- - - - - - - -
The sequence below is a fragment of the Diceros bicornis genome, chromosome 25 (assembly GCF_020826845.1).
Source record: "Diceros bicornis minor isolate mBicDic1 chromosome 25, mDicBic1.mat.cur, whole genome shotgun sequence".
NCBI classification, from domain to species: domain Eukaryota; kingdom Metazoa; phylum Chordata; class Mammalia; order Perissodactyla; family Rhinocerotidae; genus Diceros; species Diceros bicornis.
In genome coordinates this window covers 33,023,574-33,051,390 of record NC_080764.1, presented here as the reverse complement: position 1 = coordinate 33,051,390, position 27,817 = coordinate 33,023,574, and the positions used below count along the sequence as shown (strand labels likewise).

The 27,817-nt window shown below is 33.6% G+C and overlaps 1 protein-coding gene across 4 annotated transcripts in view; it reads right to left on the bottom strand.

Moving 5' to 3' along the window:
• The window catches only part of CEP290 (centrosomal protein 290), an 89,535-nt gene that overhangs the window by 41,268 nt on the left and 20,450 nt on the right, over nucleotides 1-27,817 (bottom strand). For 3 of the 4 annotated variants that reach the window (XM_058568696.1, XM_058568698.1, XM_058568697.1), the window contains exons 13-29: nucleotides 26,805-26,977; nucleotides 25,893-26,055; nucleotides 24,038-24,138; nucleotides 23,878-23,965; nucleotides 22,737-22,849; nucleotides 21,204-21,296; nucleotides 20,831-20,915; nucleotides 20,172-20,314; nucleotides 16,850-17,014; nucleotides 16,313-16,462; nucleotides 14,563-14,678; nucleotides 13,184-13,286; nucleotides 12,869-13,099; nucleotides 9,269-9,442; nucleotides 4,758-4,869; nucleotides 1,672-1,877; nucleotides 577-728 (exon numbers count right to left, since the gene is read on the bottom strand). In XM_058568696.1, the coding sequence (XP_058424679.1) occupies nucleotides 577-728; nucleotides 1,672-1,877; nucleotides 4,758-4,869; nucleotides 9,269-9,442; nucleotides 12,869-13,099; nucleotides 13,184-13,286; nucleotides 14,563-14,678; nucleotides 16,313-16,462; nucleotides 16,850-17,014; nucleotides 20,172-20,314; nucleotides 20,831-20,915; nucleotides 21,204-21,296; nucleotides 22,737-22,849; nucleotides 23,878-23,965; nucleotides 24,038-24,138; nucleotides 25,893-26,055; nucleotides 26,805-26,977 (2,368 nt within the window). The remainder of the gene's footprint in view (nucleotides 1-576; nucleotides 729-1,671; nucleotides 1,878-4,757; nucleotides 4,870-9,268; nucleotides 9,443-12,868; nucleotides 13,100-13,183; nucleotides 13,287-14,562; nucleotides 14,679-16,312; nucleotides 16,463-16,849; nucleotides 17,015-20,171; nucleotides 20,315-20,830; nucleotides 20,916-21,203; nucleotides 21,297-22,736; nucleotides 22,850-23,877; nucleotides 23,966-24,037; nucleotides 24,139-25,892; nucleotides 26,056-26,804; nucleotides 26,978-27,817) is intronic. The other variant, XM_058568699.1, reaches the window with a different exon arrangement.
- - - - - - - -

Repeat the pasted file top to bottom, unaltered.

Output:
The sequence below is a fragment of the Diceros bicornis genome, chromosome 25 (assembly GCF_020826845.1).
Source record: "Diceros bicornis minor isolate mBicDic1 chromosome 25, mDicBic1.mat.cur, whole genome shotgun sequence".
NCBI classification, from domain to species: domain Eukaryota; kingdom Metazoa; phylum Chordata; class Mammalia; order Perissodactyla; family Rhinocerotidae; genus Diceros; species Diceros bicornis.
In genome coordinates this window covers 33,023,574-33,051,390 of record NC_080764.1, presented here as the reverse complement: position 1 = coordinate 33,051,390, position 27,817 = coordinate 33,023,574, and the positions used below count along the sequence as shown (strand labels likewise).

The 27,817-nt window shown below is 33.6% G+C and overlaps 1 protein-coding gene across 4 annotated transcripts in view; it reads right to left on the bottom strand.

Moving 5' to 3' along the window:
• The window catches only part of CEP290 (centrosomal protein 290), an 89,535-nt gene that overhangs the window by 41,268 nt on the left and 20,450 nt on the right, over nucleotides 1-27,817 (bottom strand). For 3 of the 4 annotated variants that reach the window (XM_058568696.1, XM_058568698.1, XM_058568697.1), the window contains exons 13-29: nucleotides 26,805-26,977; nucleotides 25,893-26,055; nucleotides 24,038-24,138; nucleotides 23,878-23,965; nucleotides 22,737-22,849; nucleotides 21,204-21,296; nucleotides 20,831-20,915; nucleotides 20,172-20,314; nucleotides 16,850-17,014; nucleotides 16,313-16,462; nucleotides 14,563-14,678; nucleotides 13,184-13,286; nucleotides 12,869-13,099; nucleotides 9,269-9,442; nucleotides 4,758-4,869; nucleotides 1,672-1,877; nucleotides 577-728 (exon numbers count right to left, since the gene is read on the bottom strand). In XM_058568696.1, the coding sequence (XP_058424679.1) occupies nucleotides 577-728; nucleotides 1,672-1,877; nucleotides 4,758-4,869; nucleotides 9,269-9,442; nucleotides 12,869-13,099; nucleotides 13,184-13,286; nucleotides 14,563-14,678; nucleotides 16,313-16,462; nucleotides 16,850-17,014; nucleotides 20,172-20,314; nucleotides 20,831-20,915; nucleotides 21,204-21,296; nucleotides 22,737-22,849; nucleotides 23,878-23,965; nucleotides 24,038-24,138; nucleotides 25,893-26,055; nucleotides 26,805-26,977 (2,368 nt within the window). The remainder of the gene's footprint in view (nucleotides 1-576; nucleotides 729-1,671; nucleotides 1,878-4,757; nucleotides 4,870-9,268; nucleotides 9,443-12,868; nucleotides 13,100-13,183; nucleotides 13,287-14,562; nucleotides 14,679-16,312; nucleotides 16,463-16,849; nucleotides 17,015-20,171; nucleotides 20,315-20,830; nucleotides 20,916-21,203; nucleotides 21,297-22,736; nucleotides 22,850-23,877; nucleotides 23,966-24,037; nucleotides 24,139-25,892; nucleotides 26,056-26,804; nucleotides 26,978-27,817) is intronic. The other variant, XM_058568699.1, reaches the window with a different exon arrangement.